In this study, both consumers and providers supportted the idea of introducing the appointment mixed system in primary care, but further study is required
Appointment System; Primary Health Care; Consumers/Providers′ Opinion; and Consultation.
Health services in Saudi Arabia have developed enormously over the last two decades, as evidenced by the availability of health facilities throughout all parts of the vast Kingdom. The Saudi Ministry of Health (MOH) provides over 60% of these services while the rest are shared among other government agencies and the private sector. A series of development plans in Saudi Arabia have established the infra-structure for the expansion of curative services all over the country. Rapid development in medical education and the training of future Saudi health manpower have also taken place. Future challenges facing the Saudi health system are to be addressed in order to achieve the ambitious goals set by the most recent health development plan. These include the optimum utilization of current health resources with competent health managerial skills, the search for alternative means of financing these services, the maintenance of a balance between curative and preventive services, the expansion of training Saudi health manpower to meet the increasing demand, and the implementation of a comprehensive primary health care program.
Health system; health statistics; primary health care; Saudi Arabia
To describe the challenges the Canadian Primary Care Sentinel Surveillance Network (CPCSSN) experienced with institutional research ethics boards (IREBs) when seeking approvals across jurisdictions and to provide recommendations for overcoming challenges of ethical review for multisite and multijurisdictional surveillance and research.
The CPCSSN project collects and validates longitudinal primary care health information (relating to hypertension, diabetes, depression, chronic obstructive lung disease, and osteoarthritis) from electronic medical records across Canada. Privacy and data storage security policies and processes have been developed to protect participants’ privacy and confidentiality, and IREB approval is obtained in each participating jurisdiction. Inconsistent interpretation and application of privacy and ethical issues by IREBs delays and impedes research programs that could better inform us about chronic disease.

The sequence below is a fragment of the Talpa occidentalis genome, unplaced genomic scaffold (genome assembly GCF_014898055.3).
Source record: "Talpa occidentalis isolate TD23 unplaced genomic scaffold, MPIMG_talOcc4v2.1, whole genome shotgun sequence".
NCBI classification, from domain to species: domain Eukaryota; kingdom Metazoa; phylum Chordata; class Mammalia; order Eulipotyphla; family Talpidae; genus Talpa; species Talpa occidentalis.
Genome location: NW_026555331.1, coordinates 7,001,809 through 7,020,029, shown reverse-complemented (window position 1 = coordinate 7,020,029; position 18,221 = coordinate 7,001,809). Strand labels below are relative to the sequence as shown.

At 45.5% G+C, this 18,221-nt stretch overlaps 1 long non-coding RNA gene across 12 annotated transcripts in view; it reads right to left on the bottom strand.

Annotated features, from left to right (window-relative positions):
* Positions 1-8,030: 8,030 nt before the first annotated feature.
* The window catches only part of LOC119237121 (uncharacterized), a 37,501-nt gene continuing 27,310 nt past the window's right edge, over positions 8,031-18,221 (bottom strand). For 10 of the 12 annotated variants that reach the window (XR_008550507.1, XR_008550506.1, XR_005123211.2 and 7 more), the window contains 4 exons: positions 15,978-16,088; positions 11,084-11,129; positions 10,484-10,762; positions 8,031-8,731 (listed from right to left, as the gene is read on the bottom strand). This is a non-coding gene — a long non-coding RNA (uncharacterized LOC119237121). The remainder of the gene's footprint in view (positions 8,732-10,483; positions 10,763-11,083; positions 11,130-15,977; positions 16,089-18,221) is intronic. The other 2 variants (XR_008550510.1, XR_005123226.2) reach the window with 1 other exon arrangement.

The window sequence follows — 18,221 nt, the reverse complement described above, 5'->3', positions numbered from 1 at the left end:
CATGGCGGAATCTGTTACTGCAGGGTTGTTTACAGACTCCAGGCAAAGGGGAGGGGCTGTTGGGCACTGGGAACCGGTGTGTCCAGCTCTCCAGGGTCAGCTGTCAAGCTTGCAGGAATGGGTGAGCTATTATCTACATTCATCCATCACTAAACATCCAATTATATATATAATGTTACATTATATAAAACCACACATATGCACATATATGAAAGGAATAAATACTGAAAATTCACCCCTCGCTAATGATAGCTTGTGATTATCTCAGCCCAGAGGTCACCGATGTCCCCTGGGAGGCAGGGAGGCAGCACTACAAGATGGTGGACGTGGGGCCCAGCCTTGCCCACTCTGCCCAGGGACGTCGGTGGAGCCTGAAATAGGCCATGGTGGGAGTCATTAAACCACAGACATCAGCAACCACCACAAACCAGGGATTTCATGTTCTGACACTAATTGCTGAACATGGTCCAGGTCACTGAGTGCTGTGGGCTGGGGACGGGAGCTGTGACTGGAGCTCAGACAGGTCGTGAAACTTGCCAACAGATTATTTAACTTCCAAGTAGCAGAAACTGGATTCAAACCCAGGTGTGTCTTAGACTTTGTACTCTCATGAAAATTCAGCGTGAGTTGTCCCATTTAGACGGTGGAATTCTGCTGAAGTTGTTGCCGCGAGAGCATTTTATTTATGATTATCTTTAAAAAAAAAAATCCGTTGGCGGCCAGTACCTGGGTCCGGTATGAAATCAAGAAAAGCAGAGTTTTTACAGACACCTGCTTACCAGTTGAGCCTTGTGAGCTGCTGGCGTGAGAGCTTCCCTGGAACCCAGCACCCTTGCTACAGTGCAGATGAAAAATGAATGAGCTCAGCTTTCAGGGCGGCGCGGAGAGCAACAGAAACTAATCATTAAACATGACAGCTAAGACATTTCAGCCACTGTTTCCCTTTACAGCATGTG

The CPCSSN project’s experience with gaining approval from IREBs highlights the difficulty of conducting pan-Canadian health surveillance and multicentre research. Inconsistent IREB approvals to waive explicit individual informed consent produced particular challenges for researchers.
The CPCSSN experience highlights the need to develop a better process for researchers to obtain timely and consistent IREB approvals for multicentre surveillance and research. We suggest developing a specialized, national, centralized IREB responsible for approving multisite studies related to population health research.
The Saudi Initiative for Asthma (SINA) provides up-to-date guidelines for healthcare workers managing patients with asthma. SINA was developed by a panel of Saudi experts with respectable academic backgrounds and long-standing experience in the field. SINA is founded on the latest available evidence, local literature, and knowledge of the current setting in Saudi Arabia. Emphasis is placed on understanding the epidemiology, pathophysiology, medications, and clinical presentation. SINA elaborates on the development of patient-doctor partnership, self-management, and control of precipitating factors. Approaches to asthma treatment in SINA are based on disease control by the utilization of Asthma Control Test for the initiation and adjustment of asthma treatment. This guideline is established for the treatment of asthma in both children and adults, with special attention to children 5 years and younger. It is expected that the implementation of these guidelines for treating asthma will lead to better asthma control and decrease patient utilization of the health care system.
Asthma; guidelines; Saudi Arabia
To identify which patient characteristics are associated with silence towards the healthcare system after experiences of abusive or ethically wrongful transgressive behaviour by healthcare staff.
Cross-sectional questionnaire study using the Transgressions of Ethical Principles in Health Care Questionnaire.
A women's clinic in the south of Sweden.
Selection criteria were: consecutive female patients coming for an outpatient appointment, ≥18-year-old, with the ability to speak and understand the Swedish language, and a known address.
Questionnaires were answered by 534 women (60%) who had visited the clinic, of which 293 were included in the present study sample.
Primary outcome measure
How many times the respondent remained silent towards the healthcare system relative to the number of times the respondent spoke up.
Associations were found between patients’ silence towards the healthcare system and young age as well as lower self-rated knowledge of patient rights. Both variables showed independent effects on patients’ silence in a multivariate model. No associations were found with social status, country of birth, health or other abuse.